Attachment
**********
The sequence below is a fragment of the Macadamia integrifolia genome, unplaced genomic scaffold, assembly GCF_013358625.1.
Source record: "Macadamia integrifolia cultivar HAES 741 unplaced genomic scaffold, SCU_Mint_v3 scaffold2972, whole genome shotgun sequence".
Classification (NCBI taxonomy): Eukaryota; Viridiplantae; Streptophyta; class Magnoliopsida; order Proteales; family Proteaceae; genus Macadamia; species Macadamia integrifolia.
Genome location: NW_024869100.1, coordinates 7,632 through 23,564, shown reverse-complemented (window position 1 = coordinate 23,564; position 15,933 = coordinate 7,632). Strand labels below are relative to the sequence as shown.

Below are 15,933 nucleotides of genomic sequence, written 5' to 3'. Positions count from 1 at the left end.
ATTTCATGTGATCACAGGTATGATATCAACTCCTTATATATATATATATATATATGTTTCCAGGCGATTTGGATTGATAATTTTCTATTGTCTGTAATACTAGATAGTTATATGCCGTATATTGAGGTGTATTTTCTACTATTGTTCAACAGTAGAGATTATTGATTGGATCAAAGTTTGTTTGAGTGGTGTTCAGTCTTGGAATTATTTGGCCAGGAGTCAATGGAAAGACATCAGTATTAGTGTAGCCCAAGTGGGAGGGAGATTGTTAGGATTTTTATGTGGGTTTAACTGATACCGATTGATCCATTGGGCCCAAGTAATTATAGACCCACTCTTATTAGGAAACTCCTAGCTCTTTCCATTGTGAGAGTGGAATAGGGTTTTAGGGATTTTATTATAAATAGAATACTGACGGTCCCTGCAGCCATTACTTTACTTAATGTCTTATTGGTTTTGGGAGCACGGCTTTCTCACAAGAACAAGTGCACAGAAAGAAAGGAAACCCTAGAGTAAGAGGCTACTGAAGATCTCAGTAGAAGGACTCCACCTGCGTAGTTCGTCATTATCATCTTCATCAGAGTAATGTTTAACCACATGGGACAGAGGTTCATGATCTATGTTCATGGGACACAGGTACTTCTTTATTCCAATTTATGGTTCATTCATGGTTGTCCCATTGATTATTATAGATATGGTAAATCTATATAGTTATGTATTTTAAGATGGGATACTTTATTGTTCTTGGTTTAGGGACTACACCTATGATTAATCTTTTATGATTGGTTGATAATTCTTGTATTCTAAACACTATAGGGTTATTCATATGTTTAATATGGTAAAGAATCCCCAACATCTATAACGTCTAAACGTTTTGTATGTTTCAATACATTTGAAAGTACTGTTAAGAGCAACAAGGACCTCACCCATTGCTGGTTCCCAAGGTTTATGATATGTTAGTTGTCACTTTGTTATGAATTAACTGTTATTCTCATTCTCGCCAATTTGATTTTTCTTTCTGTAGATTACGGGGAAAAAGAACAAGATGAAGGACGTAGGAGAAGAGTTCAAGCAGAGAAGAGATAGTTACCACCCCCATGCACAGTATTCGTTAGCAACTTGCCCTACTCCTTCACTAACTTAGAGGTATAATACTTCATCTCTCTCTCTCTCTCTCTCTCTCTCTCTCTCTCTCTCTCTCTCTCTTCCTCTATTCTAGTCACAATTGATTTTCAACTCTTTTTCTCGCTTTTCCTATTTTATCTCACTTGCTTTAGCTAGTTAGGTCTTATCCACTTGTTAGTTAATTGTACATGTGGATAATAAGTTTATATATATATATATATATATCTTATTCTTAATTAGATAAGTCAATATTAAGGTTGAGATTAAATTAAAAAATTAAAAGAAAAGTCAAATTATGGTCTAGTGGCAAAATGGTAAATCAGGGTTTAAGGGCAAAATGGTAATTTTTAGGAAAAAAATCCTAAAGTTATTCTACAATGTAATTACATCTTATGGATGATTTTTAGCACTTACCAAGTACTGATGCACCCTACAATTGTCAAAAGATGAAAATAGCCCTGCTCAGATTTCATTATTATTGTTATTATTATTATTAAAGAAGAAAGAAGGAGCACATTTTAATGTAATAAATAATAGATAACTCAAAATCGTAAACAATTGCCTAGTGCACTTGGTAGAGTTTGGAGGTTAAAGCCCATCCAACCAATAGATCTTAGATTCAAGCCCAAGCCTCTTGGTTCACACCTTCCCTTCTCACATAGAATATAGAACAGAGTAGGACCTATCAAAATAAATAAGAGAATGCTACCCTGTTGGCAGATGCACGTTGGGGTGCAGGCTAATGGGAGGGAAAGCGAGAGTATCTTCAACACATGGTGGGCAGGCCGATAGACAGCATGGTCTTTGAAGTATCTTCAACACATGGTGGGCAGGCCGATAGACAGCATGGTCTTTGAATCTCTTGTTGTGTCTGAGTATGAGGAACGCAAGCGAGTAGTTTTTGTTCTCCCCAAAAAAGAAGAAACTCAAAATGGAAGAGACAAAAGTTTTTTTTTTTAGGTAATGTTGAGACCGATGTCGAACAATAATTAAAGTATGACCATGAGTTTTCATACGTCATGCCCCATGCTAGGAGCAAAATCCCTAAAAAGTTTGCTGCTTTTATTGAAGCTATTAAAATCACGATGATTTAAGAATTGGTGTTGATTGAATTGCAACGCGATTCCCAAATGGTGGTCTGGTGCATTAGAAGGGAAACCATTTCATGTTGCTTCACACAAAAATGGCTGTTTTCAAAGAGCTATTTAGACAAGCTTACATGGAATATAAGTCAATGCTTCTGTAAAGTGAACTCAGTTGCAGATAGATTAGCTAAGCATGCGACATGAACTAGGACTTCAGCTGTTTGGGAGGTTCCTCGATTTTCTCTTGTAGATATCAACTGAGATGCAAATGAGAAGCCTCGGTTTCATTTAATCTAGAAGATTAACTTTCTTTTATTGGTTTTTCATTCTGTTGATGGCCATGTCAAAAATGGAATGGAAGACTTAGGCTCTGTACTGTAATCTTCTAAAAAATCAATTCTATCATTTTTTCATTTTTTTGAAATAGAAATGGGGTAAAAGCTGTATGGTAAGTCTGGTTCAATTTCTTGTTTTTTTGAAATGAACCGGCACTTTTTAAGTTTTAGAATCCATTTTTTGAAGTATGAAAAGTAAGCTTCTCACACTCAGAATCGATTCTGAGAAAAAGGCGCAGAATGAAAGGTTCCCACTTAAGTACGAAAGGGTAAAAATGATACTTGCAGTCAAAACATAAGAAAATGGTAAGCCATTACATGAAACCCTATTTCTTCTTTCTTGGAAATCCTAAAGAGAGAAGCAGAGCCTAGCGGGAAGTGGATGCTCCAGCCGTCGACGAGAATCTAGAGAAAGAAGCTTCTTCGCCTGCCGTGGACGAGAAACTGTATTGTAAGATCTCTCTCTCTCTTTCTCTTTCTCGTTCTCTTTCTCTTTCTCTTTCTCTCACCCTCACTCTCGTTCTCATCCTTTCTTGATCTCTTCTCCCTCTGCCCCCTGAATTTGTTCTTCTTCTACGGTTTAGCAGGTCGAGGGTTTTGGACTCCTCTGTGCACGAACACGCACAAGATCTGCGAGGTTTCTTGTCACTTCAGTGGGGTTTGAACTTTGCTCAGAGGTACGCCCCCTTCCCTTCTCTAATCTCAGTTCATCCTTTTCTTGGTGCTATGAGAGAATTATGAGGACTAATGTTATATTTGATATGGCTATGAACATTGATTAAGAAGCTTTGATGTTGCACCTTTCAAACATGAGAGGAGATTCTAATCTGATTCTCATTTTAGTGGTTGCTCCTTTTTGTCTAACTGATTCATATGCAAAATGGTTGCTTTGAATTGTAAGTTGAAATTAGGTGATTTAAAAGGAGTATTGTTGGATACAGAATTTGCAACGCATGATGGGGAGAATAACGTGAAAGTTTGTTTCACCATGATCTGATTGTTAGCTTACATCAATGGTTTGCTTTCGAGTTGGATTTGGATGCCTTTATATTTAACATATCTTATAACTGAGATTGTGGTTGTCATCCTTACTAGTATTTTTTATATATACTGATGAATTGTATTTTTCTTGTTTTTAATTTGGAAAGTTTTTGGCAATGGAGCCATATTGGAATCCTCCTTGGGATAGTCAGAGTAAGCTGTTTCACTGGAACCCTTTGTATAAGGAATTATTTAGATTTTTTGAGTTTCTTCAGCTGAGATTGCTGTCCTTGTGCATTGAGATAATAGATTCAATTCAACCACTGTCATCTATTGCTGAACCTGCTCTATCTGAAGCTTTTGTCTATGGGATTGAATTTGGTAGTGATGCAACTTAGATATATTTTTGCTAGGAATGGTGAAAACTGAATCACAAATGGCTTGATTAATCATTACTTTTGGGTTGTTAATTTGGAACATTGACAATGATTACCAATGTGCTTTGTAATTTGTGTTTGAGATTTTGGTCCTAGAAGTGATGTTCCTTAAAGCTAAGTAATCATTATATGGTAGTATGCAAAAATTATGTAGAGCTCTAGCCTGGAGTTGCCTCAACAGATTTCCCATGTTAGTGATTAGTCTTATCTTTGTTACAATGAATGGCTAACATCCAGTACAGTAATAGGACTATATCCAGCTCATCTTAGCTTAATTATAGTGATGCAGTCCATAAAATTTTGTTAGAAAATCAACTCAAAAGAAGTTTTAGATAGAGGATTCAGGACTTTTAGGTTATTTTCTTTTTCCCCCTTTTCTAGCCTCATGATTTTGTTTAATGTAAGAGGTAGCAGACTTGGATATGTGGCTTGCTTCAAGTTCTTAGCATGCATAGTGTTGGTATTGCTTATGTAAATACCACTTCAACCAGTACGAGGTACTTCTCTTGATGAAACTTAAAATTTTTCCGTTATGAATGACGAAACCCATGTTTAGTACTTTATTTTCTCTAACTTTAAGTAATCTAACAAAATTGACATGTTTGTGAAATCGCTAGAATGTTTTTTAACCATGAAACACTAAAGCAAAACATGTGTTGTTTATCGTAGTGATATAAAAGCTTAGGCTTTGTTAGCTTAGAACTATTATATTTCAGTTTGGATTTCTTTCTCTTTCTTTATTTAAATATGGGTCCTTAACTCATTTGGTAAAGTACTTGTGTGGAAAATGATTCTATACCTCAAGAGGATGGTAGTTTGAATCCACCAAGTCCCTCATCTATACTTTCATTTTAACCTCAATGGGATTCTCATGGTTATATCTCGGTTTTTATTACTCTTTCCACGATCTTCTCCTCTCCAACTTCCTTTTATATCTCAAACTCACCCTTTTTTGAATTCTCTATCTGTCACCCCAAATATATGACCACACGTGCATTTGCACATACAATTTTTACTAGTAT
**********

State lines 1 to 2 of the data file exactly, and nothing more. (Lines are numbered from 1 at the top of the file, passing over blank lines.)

The sequence below is a fragment of the Macadamia integrifolia genome, unplaced genomic scaffold, assembly GCF_013358625.1.
Source record: "Macadamia integrifolia cultivar HAES 741 unplaced genomic scaffold, SCU_Mint_v3 scaffold2972, whole genome shotgun sequence".